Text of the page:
The 51st Dorset Open Congress was run in Bournemouth the weekend of 2-4 December 2016. The Organiser was Ian Clark. Here, Alan Dommett comprehensively analyses 8 games across the Open, Major, Intermediate & Minor Sections. In the 8th and last game Alan congratulates 88 year old James Wallman, who lives in Dorset and is the new Dorset Minor Champion. Some achievement, especially as James does not get practice playing in a club and only took up chess when he was 78, after learning at school! Gives many of us hope! (Mike Jay)

Dorset Open Games

P Helbig (189) 0

M Clancy (170) 1

Dorset Open (1), 2016

Closed Sicilian: 3.g3 B26

1.e4 c5 2.Nc3 g6 3.g3 Bg7 4.Bg2 Nc6 5.d3 d6 6.Be3 Bd7 

Unconventional and no doubt designed to take White out of any opening comfort zone, this move, combined with the pawn sacrifice that follows, takes the game along an adventurous path.

7.Qd2 a6 8.Nge2 Nd4 9.0–0 h5 10.f3 Nf6?! 11.Nxd4 cxd4 12.Bxd4 h4 

The point of all that unorthodox play – at the cost of a pawn Black has active play for all his minor pieces and an immediate attack on the enemy king… but is that enough?

13.g4?!

Allowing the opening of the h-file is less cramping than this ultra-cautious bypass of the advancing pawn. For example, 13.Nd5 hxg3 14.hxg3 Rb8 15.Rae1 leaves Black little option but to accept wholesale exchanges and after 15…Rh7 16.Nxf6+ Bxf6 17.Bxf6 exf6 he is still down in material, has no compensation, and is saddled with a rather sorry looking pawn formation.

13…h3 14.Bh1 e5 15.Be3 Nh7 16.Nd5!? 

Somewhat delayed, but still good.

16…0–0 17.g5 Bc6 18.Nb6? 

However this attack on the rook is no more than an unwarranted distraction, especially when 18 c4 would have strong-pointed the d5-square.

18…Rb8 19.a4 f5!? 

Martin seizes the opportunity to open up on the kingside.

20.gxf6

20.Nc4 f4 21.Ba7 Qxg5+ restores parity and takes the initiative.

20…Nxf6 21.f4 Nh5 22.fxe5 Qh4! 23.Bf3 

Freedom for the bishop, but…

23…Rxf3! 

… this exchange sacrifice is deadly.

24.Rxf3 Qg4+ 25.Rg3

25.Kf2 Qg2+ 26.Ke1 Qxf3+-

25…Nxg3 26.hxg3 Qxg3+ 27.Kh1

27.Kf1 Rf8+ 28.Ke2 Qf3+ 29.Ke1 Qf1mate.

27…Qf3+ 28.Kg1 Bxe5! and White resigned rather than face an unstoppable 29…h2+ and the inevitable loss of his queen to avoid Black obtaining a second one.

 

M Simons (190) 1

I Deswarte (160) 0

Dorset Open (2), 2016

Dutch Defence A80

1.d4 f5 2.Nc3 d5 3.e4 dxe4 4.f3 Nf6 5.Bg5 c6?

Martin can now complete the transposition into a favourable Blackmar-Diemer Gambit (Netherlands Defence) – and he wasn’t going to let that chance pass him by! In J Duncker-B Margoline (Oberliga,1997) Black correctly identified the d-pawn as a weakness and played 5…Nc6 instead, forcing White to pin it, whereupon the game continued 6.Bb5 a6 7.Bxc6+ bxc6 8.Qd2 c5 9.d5 e6 10.0–0–0 Be7 11.fxe4 Nxe4 12.Bxe7 Qxe7 13.Nxe4 fxe4 14.Nh3 0–0 15.Rhe1 Rb8 16.Rxe4 Qf6 17.c3 Qg6 18.Re5 and a draw was agreed.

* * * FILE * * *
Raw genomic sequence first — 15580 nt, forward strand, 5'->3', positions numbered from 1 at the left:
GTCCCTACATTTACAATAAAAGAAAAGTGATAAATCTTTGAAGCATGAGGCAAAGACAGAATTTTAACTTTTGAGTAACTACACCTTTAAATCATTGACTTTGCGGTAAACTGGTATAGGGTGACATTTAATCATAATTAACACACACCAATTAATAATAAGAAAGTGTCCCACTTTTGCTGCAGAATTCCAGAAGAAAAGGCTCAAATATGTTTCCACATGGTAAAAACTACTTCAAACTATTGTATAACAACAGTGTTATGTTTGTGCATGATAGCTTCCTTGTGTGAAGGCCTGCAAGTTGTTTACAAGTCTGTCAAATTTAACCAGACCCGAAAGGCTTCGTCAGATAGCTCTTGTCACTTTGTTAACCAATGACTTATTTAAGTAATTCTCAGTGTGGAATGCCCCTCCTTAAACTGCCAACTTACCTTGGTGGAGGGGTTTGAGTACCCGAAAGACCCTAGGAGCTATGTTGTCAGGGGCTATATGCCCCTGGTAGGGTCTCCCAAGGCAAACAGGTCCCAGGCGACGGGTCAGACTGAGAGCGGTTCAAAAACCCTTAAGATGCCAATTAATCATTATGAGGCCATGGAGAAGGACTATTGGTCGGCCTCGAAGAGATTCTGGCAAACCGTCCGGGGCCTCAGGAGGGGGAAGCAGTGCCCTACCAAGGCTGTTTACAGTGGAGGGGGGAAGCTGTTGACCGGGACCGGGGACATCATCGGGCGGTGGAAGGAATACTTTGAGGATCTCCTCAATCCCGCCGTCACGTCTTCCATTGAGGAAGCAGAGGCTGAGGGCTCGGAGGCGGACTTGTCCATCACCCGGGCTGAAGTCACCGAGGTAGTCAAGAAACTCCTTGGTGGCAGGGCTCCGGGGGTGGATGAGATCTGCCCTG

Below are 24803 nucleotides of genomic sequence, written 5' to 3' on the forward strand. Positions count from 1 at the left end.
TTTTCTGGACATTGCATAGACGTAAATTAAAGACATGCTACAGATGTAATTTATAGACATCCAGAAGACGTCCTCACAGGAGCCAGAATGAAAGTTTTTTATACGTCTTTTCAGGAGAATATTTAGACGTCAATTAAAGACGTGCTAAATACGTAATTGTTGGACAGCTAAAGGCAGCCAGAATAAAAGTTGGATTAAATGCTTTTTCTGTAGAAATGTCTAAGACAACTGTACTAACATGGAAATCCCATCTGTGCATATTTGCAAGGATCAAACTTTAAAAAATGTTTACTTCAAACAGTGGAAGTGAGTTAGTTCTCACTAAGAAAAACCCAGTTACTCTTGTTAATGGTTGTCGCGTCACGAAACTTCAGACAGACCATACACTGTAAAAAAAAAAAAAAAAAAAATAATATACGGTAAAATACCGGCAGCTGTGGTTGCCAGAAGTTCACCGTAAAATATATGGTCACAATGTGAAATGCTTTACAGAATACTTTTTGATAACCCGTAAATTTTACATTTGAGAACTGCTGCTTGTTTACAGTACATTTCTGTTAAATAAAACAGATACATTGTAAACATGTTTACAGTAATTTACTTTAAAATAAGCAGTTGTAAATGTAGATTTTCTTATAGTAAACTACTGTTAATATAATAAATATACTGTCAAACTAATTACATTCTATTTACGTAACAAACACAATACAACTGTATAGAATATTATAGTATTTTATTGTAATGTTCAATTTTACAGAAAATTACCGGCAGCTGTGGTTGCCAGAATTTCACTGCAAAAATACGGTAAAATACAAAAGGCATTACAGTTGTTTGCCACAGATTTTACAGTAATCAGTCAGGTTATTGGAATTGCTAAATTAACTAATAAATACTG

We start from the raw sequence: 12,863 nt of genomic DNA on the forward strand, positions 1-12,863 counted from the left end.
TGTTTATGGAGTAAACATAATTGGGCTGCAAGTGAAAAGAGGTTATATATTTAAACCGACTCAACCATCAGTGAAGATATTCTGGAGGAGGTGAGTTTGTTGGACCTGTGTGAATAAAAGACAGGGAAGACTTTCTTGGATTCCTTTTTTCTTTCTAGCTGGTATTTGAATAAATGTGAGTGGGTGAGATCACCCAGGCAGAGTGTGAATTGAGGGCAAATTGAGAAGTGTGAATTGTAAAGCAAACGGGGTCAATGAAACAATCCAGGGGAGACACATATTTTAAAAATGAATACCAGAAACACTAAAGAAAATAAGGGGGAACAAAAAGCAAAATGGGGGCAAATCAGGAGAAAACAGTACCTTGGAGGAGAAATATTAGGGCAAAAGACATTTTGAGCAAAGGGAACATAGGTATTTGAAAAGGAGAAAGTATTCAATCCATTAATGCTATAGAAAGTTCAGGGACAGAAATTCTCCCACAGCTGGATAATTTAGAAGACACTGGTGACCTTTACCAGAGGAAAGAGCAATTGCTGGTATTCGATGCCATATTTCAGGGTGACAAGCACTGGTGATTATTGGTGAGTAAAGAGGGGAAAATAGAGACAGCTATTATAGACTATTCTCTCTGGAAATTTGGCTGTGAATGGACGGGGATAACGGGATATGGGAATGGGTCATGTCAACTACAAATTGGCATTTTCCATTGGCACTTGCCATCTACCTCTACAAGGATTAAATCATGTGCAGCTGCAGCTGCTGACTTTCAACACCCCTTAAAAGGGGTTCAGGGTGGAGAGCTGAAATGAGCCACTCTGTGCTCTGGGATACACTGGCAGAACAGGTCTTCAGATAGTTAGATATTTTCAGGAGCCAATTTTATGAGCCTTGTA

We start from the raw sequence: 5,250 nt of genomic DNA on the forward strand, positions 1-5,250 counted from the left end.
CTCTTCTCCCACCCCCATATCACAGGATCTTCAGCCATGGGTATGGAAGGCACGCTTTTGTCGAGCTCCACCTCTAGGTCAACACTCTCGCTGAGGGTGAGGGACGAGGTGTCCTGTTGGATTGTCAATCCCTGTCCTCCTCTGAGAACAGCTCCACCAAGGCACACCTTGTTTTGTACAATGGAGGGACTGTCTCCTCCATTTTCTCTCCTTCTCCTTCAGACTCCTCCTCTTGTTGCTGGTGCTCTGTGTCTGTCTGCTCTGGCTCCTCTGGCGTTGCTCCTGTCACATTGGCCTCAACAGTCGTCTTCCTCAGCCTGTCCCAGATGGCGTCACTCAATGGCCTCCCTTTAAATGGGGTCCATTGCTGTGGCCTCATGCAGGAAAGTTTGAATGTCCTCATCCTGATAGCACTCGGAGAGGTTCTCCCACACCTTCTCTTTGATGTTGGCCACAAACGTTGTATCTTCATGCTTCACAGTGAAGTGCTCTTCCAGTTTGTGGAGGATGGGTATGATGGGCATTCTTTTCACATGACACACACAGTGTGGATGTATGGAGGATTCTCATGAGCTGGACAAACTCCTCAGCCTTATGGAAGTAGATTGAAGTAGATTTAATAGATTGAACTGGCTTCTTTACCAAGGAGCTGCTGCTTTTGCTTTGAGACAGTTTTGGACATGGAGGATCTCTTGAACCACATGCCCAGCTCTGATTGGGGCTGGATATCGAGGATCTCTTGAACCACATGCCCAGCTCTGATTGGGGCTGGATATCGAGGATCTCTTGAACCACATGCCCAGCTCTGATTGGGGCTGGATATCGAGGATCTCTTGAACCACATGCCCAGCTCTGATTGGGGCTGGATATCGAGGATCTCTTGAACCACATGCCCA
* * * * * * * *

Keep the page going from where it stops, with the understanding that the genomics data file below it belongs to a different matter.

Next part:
6.Bc4 e6 7.fxe4 fxe4 8.Nxe4 

White now has the game by the scruff of its neck, emerging from the opening having obtained better development and a superior pawn formation without the customary loss of a pawn!

8…Qa5+ 9.Bd2 Qf5 10.Nxf6+ gxf6 11.Nf3 Bd6 12.Qe2 Rg8 13.0–0–0 

Better than castling short, the white king being moved well away from the action.

13…Na6 14.Rhf1 Qg4 15.h3! 

No, Martin is not just hankering after the usual pawn deficit, there is genuine poison in this sacrifice.

15…Qxg2 16.Rg1 Qxe2 17.Rxg8+ and Black resigned, as 17…Kf7 18.Rdg1! not only forces 18…Qxd2+ 19.Nxd2 f5 to avoid mate, but also loses the exchange and leads to a hopeless position.

 

M Waddington (182) 1

M Potter (160) 0

Dorset Open (2), 2016

King’s Indian E70

1.c4 d6 2.Nc3 g6 3.d4 Bg7 4.e4 Nf6 5.Bg5 Na6 6.Qd2 c5 7.d5 h5 8.h3 Bd7 9.f4 Nc7 10.a4?!

Concerned by the prospect of Black expanding on the queenside with 10…b5, but after 10.e5!? dxe5 11.fxe5 Nh7 12.Bf4 White would have had a stranglehold on the centre and 12…b5 13.cxb5 Rb8 14.a4 only makes matters worse.

10…Rb8 11.Nf3 Nh7 12.Bh4 f6? 

Trying to prevent 13 e5, Black seriously weakens his kingside pawn structure.

13.Bd3 Bh6 14.e5! Bf5 

A sad necessity, as 14…f5 15.exd6 Na6 16.Bxe7 Qc8 17.Ne5 gives White an overwhelming positional advantage.

15.Bxf5 gxf5 16.e6 Nf8 17.0–0 Ng6 18.Na2?! 

Seemingly determined to lock-down an already ultra-safe situation before pressing home the advantage held, but 18.Qd3 Bxf4 19.Qxf5 Be3+ 20.Kh1 Rh6 21.Bxf6! exf6 22.Ne4 would have cut Black’s defence to ribbons without further ado. The next passage of play only the serves to accentuate the attritional approach adopted by both sides, although in view of the positional superiority Mike has already established, there was only ever going to be one winner once heads were finally raised above the parapet.

18…Kf8 19.g3 Ne8 20.Qc2 Ng7 21.Nc3 a6 22.Ra3 Kg8 23.Rfa1 Kh7 24.Rb3 Rg8 25.Kh1 Qc7 26.Qe2 b6 27.Nd1 Qb7 28.Ne3 Nxh4?? 

A sudden, inexplicable, rush of blood to the head when 28…a5 was not only playable, but far more in keeping with proceedings!

29.Nxh4 Nxe6 30.Nexf5 

A multi-purpose move if ever there was one – regaining the pawn, protecting the g3-pawn and doubling the threat to the knight on e6.

30…Ng7 31.Qc2! and, against the run of recent play, Mike finds a forcing line to finish the game with a flourish.

31…Nxf5 32.Qxf5+ Kh8 33.Qxh5 Kh7 34.Re1 Qd7 35.Nf5 1–0

 

M Duggan (180) 1

A Pleasants (184) 0

Dorset Open (4), 2016

Modern Defence B06

1.e4 d6 2.d4 g6 3.Nc3 Bg7 4.Nf3 a6 5.a4 Nc6 6.h3

In JM Shepley-R van Kemenade (4NCL Div 3, 2002) White allowed the pin on the king’s knight and after 6.Be3 Bg4 7.h3 Bxf3 8.gxf3 e5 9.d5 Nd4? 10.Na2! Qf6 11.Bg2 Bh6 12.Bxh6 Nxh6 13.c3 the stalking horse had no flight squares, with Black going on to lose in 30 moves.

6…e5 7.Bg5 Qd7 8.dxe5 Nxe5 9.Nxe5 Bxe5 10.Qd2  

Allan is in danger here of lagging way behind in development, a tempo about to be lost on returning his misplaced bishop to its haven at g7 not helping matters.

10…Bg7 11.Bc4 h6 12.Be3 Ne7 13.f3 Nc6 14.0–0 b6 15.Bd5 Bb7 16.b4 a5? 

With neither long or short castling looking particularly safe, options were limited, but this retreat does little to improve the situation.

17.b5 Nd8 18.Rfe1 Rb8 19.Rad1 Kf8

Attempting to break free of White’s grip on the game with 19…Ne6 is punished by 20.Bxb7 Rxb7 21.f4 0–0 22.f5 Nc5 23.Bxh6 and with Nd5/f6 to follow Black is still hemmed in.